In recent years, I’ve found that the Lakers were the most frustrating team to watch in transition. A lot of this is probably rooted in me wanting them to succeed, but these concerns were also legitimized in the numbers. Last season, the Lakers were 29th in the league in fast-break points with only 9.3 per game, and were dead last on the road with an abysmal 6.9 fast-break points per game. So far this preseason, Nash has made scoring in transition seem effortless while he was on the floor. In the following clip, we’ll see Nash fly up the court with a 3 on 2 advantage and throw a no-look pass to Artest for an easy basket. What isn’t shown is that Nash hit Artest in transition on the previous possession who got fouled and knocked down both free throws.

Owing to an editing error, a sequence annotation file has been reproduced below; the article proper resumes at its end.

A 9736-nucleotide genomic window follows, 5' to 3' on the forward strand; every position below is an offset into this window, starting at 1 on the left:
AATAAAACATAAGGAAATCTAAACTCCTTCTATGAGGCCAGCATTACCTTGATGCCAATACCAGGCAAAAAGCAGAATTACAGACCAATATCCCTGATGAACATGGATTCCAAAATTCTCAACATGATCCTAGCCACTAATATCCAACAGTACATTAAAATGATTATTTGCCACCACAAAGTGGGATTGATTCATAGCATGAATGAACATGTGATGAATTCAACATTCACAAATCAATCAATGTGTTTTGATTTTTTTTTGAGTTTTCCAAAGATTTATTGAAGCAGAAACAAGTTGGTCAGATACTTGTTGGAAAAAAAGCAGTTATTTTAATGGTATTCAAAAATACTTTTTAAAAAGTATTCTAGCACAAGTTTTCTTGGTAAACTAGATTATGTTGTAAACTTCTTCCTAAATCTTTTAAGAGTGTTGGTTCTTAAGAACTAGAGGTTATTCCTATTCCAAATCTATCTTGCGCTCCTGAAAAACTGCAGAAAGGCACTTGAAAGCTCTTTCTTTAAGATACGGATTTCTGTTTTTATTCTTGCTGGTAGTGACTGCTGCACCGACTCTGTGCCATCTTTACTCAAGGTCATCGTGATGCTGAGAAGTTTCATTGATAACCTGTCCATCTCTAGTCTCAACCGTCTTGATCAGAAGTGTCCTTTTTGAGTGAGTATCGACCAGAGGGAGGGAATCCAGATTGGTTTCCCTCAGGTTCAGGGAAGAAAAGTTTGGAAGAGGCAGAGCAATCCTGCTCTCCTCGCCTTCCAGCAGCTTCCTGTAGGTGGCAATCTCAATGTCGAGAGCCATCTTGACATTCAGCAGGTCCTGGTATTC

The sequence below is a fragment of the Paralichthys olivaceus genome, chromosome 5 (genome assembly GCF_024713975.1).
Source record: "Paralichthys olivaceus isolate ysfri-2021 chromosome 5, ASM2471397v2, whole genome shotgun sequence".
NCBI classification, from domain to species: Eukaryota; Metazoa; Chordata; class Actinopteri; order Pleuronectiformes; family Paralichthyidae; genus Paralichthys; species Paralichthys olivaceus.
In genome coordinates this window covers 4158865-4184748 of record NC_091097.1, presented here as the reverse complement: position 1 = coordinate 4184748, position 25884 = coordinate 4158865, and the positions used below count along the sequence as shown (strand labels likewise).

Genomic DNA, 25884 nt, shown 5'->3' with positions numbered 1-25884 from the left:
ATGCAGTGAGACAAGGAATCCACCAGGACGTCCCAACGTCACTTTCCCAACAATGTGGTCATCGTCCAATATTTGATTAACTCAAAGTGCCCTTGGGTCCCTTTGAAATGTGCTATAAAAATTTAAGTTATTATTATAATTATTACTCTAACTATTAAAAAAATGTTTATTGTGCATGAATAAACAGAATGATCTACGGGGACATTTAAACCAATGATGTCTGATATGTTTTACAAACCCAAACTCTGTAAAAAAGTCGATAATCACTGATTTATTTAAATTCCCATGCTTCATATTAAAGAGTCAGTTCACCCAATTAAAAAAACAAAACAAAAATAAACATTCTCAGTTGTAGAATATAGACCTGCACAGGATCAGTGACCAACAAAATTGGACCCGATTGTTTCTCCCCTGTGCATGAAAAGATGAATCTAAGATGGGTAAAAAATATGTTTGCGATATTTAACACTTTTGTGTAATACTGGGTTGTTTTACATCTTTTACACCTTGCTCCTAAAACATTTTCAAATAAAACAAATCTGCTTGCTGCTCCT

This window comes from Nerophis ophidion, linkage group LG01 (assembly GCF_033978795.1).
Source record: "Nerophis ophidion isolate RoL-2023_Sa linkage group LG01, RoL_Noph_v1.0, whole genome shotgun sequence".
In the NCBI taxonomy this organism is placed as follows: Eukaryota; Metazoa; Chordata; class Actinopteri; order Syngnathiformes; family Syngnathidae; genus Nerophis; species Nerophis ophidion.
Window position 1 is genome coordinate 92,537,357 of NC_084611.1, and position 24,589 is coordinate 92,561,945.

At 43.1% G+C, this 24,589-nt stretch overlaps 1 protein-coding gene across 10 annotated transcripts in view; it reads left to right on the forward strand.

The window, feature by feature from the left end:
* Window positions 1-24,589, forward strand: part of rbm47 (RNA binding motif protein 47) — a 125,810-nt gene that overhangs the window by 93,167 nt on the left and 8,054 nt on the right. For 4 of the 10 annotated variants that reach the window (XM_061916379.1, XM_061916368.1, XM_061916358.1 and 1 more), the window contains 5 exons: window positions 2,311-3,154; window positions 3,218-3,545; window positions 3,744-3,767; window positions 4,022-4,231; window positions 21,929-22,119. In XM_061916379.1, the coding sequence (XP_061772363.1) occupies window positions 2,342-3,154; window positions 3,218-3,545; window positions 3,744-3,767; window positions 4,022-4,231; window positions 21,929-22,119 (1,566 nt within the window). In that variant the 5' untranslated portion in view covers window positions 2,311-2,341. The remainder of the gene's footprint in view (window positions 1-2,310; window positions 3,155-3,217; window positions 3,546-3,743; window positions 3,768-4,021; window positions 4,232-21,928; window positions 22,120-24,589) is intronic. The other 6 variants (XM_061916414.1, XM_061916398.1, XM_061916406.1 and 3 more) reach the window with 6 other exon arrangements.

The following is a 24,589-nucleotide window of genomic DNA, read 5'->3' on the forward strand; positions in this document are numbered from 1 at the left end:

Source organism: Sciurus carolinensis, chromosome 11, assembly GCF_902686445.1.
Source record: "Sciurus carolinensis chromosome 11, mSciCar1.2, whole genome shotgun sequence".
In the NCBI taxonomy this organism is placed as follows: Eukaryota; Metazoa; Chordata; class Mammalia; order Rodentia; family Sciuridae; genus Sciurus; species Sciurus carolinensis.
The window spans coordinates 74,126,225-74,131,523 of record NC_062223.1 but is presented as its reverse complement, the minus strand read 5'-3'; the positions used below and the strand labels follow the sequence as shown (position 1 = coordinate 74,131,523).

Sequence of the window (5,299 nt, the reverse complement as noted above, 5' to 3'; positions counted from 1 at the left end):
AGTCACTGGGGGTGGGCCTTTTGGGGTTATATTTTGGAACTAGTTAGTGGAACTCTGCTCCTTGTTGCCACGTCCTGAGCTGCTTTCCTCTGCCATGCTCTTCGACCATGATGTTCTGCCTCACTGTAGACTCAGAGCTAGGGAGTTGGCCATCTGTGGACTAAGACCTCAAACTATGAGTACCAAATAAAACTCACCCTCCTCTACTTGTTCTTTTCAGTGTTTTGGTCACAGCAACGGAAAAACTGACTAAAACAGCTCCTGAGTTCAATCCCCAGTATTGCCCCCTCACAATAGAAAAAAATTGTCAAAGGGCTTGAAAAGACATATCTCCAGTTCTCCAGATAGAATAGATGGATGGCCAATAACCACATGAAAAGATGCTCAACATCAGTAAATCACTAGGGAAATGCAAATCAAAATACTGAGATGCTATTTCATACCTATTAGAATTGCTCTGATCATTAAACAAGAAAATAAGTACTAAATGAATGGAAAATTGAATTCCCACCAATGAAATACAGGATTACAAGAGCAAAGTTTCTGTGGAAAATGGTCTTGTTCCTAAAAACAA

We’re only three games into the preseason and the Princeton offense is still in its infancy with this team, but you can already see how Nash’s ability to constantly put pressure on the defense is going to make this a much more efficient offense this season — and we haven’t even seen Dwight Howard on the floor yet. As the season progresses, I think we’ll start seeing some 1-2 P&Rs considering they weren’t too shabby between Kobe and Sessions and some more Nash off ball action that will allow Pau and Howard to work together. One thing I didn’t point out in this post is how Nash is getting Ron involved. We’ve seen Ron score in just about every way that he can in these few games because of the pressure Nash has been able to take off of him just by getting him the ball in the right situations. This is going to help the Lakers leaps and bounds if Ron can continue to take the right shots and exploit mismatches when they’re available. In the next few games, I’m going to be paying special attention to how Pau is utilized and how they’re adjusting to the Princeton Offense.